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Show Report: Lord Huron at Amoeba Hollywood; Tame Impala at the El Rey

Posted by Billy Gil, November 20, 2012 08:12pm | Post a Comment

Lord HuronWestern-themed rockers dressed for the part Lord Huron began their set Nov. 19 at Amoeba Hollywood with “Ends of the Earth,” the opener of Lonesome Dreams, the band’s recently released debut record. The fact that the band brought the bongos that appear on the song to the crowded stage shows what detail means for the band, who didn’t skimp on additional instrumentation beyond the typical guitars-and-drums setup. That attention paid off, as Ben Schneider and his band’s music was nicely layered without sounding cluttered. The set made the most of the band’s five-man makeup, utilizing starry guitar lines and soaring harmonies to great effect. The band turned in a splashier version of “I Will Be Back One Day,” rocking out a bit harder while making the vocals less of a priority. The sound of ocean opened to the galloping rhythm of “Time to Run,” a clear crowd favorite. “The Man Who Lives Forever” proved the band’s most impressive song live, beautifully syncopated and stuffed with gorgeous guitar work, complete with slide guitar and harmonic playing. It was amazing to hear what they could accomplish with just a handful of guitars, echoing the sounds of banjo, southern rock and Eastern-influenced tonality. See more photos of the show here. Read my interview with Schneider here.

Friday I caught Tame Impala at The El Rey Theatre. I’ve been sick for over a week with a stupid head cold that makes my eyes start to shut around 10 p.m., but I was determined to see my favorite current band — and El Rey shows end early. The first thing I noticed was that the show was packed, and not entirely with your garden-variety hipsters. Older folks and lots of BROS. But like, cool, sensitive ones. Cause Tame Impala have left their Australian lily pad of coolness with their latest album, Lonerism, which has garnered the band great widespread acclaim and support from Pitchfork, KCRW and the like. So they upgrade to The El Rey from The Echo, where I think they played the last time they were in these parts.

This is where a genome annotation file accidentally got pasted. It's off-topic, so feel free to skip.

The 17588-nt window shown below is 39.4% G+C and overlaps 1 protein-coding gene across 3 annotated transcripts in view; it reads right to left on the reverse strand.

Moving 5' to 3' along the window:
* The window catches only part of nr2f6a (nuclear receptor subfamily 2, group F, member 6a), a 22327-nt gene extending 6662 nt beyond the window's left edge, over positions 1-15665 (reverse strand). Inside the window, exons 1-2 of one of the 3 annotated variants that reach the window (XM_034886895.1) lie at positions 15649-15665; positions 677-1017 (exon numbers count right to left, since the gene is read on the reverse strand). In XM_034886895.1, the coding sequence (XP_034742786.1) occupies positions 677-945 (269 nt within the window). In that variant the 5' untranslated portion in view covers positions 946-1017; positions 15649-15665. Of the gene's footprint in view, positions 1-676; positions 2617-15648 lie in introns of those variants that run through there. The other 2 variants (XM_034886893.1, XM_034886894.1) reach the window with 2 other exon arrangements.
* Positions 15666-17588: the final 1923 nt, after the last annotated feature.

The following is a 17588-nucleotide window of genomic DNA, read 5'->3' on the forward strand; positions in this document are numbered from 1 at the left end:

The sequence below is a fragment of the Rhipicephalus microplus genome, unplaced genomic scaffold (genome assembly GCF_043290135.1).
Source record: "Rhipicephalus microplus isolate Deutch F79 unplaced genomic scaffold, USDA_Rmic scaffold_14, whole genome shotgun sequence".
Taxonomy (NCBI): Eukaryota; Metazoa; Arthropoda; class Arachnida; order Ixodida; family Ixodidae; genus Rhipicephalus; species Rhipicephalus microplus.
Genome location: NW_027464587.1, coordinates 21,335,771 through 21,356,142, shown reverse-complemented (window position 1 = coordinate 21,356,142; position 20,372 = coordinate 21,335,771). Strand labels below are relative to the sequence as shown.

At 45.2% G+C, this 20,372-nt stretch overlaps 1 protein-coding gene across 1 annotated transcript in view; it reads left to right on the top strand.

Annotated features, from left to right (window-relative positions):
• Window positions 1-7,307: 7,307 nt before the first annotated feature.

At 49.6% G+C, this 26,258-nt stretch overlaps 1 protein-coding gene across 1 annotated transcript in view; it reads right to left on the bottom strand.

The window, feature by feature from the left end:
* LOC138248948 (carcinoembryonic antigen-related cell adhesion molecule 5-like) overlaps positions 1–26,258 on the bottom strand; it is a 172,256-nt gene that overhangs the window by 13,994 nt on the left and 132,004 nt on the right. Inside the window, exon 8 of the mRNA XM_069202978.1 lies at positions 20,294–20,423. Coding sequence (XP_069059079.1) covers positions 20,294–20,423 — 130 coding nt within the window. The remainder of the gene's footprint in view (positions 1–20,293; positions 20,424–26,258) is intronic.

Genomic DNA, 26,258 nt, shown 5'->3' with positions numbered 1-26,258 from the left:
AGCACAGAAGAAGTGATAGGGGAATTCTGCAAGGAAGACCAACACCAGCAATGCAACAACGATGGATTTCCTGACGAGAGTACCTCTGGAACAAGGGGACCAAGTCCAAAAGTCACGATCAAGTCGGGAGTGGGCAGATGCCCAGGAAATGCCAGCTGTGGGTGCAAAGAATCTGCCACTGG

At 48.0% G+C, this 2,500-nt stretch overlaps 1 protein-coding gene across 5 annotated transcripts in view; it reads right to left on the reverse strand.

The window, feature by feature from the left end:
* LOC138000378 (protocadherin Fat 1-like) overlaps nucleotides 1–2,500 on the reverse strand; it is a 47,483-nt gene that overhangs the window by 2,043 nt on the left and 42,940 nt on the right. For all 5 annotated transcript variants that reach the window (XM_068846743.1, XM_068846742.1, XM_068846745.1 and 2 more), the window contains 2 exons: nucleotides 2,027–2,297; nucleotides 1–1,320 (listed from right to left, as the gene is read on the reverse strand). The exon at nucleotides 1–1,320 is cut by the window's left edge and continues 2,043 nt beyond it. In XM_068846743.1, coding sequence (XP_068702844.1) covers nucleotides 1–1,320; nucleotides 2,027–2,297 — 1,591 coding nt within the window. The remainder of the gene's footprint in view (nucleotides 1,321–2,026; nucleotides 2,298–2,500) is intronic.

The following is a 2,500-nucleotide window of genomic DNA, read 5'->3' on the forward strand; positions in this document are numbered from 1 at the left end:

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Lord Huron's Ben Schneider Talks to Amoeba, Band Plays Amoeba Hollywood Nov. 19

Posted by Billy Gil, November 15, 2012 01:49pm | Post a Comment

Lord Huron Ben SchneiderOn Lonesome Dreams, Lord Huron’s Ben Schneider creates a soundtrack for travel. Opener “Ends of the Earth” finds him telling his lover “There’s an island where everything is silent/I’m gonna whistle a tune,” among other evocative lines about getting the hell out of dodge. From there his Americana-fueled journey touches on hints of the exotic — the clanging percussion of “Time to Run” calling to mind the East while he sings concurrently about finding a life way out West. Along the way he discovers the loneliness of wide-open space on the spare title track; harmonicas haunt him on “The Ghost on the Shore,” hinting at nostalgia born from hitting the edge of the land and looking back. The whole thing gallops along with country jangle, nightsky atmosphere and Schneider’s throaty, impassioned vocals, and it’s nearly impossible not to get swept in its romanticism.